27 SES 03 A, Powerful Knowledge across School Subjects
In discussing the question of what knowledge school students are entitled to have access to it is argued that ‘in all fields of enquiry, there is better knowledge, more reliable knowledge, knowledge nearer the truth about the world we live in and to what it is to be human’ (Young, 2013, p. 107). Furthermore, this knowledge is always fallible and open to challenge and the difficulty of holding these two ideas together is highlighted.
The concept of powerful knowledge is based on two key characteristics, which are both expressed in the form of boundaries. Firstly, this knowledge is specialized both in how it is produced and transmitted and this specialization is expressed in terms of the boundaries between disciplines and subjects which define their focus and objects of study. It is stressed that this is not general knowledge and that the boundaries are not fixed and unchangeable (Young 2013). It is also emphasized that cross-disciplinary research and learning depend on discipline-based knowledge. The second characteristic is that it is differentiated from the experiences that pupils bring to school or older learners bring to college or university. It is also stressed that this differentiation is expressed in the conceptual boundaries between school and everyday knowledge (Young 2013).
Young identifies two main traditions or approaches in recent debates about knowledge in educational sciences and philosophy. These traditions are extrapolated as trajectories into possible futures. In the first tradition, denoted Future 1, knowledge is, according to Young and Muller (2010), underpinned by an ‘under-socialized’ epistemology and defined as fixed sets of verifiable propositions or concepts that in teaching are evaluated through standardized testing. The second tradition, denoted Future 2, arose as a response to the first, and Young and Muller (2010) claim that the epistemology of knowledge is ‘over-socialized’ in that the character of knowledge is reduced to ‘who knows’ and the identification of knowers and their practices.
Both these approaches can be viewed as deficient according to Young (2015a, b). Future 1 has been shown to be unable to motivate and engage students with the body of knowledge to be learnt, and does not provide students with knowledge to tackle complex problems of society today (Young, 2015a, b). The alternative approach, Future 2, suggests integration of school subjects, promotion of generic skills and facilitative teaching that according to Young and Muller: “against their best intents, the main effects of Future 2-ists – those endorsing progressive pedagogy and its variants – are to render the contours of knowledge and learning invisible to the very learners that the pedagogy was designed to favour” (Young and Muller 2010, pp. 18-19).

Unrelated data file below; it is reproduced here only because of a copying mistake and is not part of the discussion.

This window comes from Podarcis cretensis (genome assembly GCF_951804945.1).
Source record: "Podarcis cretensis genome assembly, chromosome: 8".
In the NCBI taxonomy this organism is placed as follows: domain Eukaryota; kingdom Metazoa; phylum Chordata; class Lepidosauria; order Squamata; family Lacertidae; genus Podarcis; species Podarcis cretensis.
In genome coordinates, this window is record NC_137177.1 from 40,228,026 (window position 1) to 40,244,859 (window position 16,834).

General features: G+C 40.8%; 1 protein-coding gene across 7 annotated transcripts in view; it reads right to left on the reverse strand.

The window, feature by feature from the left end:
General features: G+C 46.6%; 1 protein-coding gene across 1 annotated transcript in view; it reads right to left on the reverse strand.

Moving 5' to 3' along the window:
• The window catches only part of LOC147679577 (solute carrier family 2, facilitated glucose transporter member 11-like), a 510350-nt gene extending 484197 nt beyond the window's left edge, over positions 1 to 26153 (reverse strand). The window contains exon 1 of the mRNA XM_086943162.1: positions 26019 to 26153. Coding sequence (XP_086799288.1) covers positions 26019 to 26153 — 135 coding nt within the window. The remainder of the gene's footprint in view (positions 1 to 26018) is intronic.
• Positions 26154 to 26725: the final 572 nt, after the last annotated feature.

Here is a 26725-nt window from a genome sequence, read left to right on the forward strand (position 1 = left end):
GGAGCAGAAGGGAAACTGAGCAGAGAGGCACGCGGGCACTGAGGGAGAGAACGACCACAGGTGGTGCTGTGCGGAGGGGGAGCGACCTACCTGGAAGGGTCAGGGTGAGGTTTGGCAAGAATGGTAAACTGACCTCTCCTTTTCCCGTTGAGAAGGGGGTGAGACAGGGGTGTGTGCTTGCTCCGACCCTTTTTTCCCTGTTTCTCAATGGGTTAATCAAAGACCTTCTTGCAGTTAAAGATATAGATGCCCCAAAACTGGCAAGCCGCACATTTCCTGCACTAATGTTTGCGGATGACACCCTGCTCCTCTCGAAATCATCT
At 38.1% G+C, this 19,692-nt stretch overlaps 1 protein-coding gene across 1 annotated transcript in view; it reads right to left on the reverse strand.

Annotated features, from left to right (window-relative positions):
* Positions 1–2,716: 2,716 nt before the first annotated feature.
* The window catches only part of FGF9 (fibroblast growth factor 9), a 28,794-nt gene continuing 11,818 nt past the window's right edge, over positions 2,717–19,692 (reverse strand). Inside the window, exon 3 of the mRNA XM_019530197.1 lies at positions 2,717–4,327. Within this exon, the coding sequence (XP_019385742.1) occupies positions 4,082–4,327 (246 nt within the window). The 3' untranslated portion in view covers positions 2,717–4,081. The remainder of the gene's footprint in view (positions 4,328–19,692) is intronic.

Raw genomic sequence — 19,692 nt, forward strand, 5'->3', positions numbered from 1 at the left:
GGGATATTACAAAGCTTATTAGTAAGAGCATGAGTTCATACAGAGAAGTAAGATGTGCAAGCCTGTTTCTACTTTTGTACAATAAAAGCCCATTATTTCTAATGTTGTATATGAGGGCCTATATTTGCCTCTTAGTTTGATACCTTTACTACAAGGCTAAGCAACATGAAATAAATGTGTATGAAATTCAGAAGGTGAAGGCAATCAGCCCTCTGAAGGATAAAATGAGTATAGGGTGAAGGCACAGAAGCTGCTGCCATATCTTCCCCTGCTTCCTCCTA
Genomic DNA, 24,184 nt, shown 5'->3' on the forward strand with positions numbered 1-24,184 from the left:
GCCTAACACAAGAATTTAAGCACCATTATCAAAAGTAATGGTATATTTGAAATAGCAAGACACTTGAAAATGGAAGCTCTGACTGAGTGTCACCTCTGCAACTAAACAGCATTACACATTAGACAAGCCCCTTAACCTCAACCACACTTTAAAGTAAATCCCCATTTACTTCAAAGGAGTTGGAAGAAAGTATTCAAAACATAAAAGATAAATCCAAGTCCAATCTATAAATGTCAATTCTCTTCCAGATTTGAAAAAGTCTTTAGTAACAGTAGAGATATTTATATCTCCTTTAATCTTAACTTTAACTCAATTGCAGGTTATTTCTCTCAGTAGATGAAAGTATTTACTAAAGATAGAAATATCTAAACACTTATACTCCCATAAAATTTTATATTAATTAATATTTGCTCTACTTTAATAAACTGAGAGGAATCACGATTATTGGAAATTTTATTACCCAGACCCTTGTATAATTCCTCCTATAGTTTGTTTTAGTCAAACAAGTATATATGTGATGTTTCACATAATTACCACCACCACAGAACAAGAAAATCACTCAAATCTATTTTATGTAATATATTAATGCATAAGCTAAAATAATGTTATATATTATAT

As a response to these deficient ways of organizing and investigating curriculum, Young and Muller suggest a social realist theory that: “sees knowledge as involving sets of systematically related concepts and methods for their empirical exploration and the increasingly specialized and historically located ‘communities of enquirers’” (Young & Muller, 2010, p. 14). Young denotes this alternative approach as a Future 3 solution. Accordingly, the most important part of such a curriculum making and thus educational research is to identify what constitutes ‘powerful knowledge’ in different school subjects. The contributors to this symposium aim to address the following research questions as part of this enquiry:
- How can the nature of powerful knowledge in different school subjects be characterized?
- How can the transformation processes related to powerful knowledge be described?
- What are the barriers against and the conditions for transformation of powerful knowledge in different subjects?
Young, M. (2015a). Powerful knowledge as curriculum principle. In M. Young, D. Lambert, C.R. Roberts, and M.D. Roberts. Knowledge and the future school: Curriculum and social justice, pp. 65-88, 2nd edition. London, UK: Bloomsbury Academic. Young, M. (2015b). The progressive case for a subject-based curriculum. In M. Young, D. Lambert, C.R. Roberts, and M.D. Roberts. Knowledge and the future school: Curriculum and social justice, pp. 89-109, 2nd edition. London, UK: Bloomsbury Academic. Young, M. (2013) Overcoming the crisis in curriculum theory: a knowledge-based approach, Journal of Curriculum Studies, 45, 2, 101-118. Young, M., & Muller, J. (2010). Three educational scenarios for the future: Lessons from the sociology of knowledge, European Journal of Education, 45, 11–27.
00. Central Events (Keynotes, EERA-Panel, EERJ Round Table, Invited Sessions)
Network 1. Continuing Professional Development: Learning for Individuals, Leaders, and Organisations
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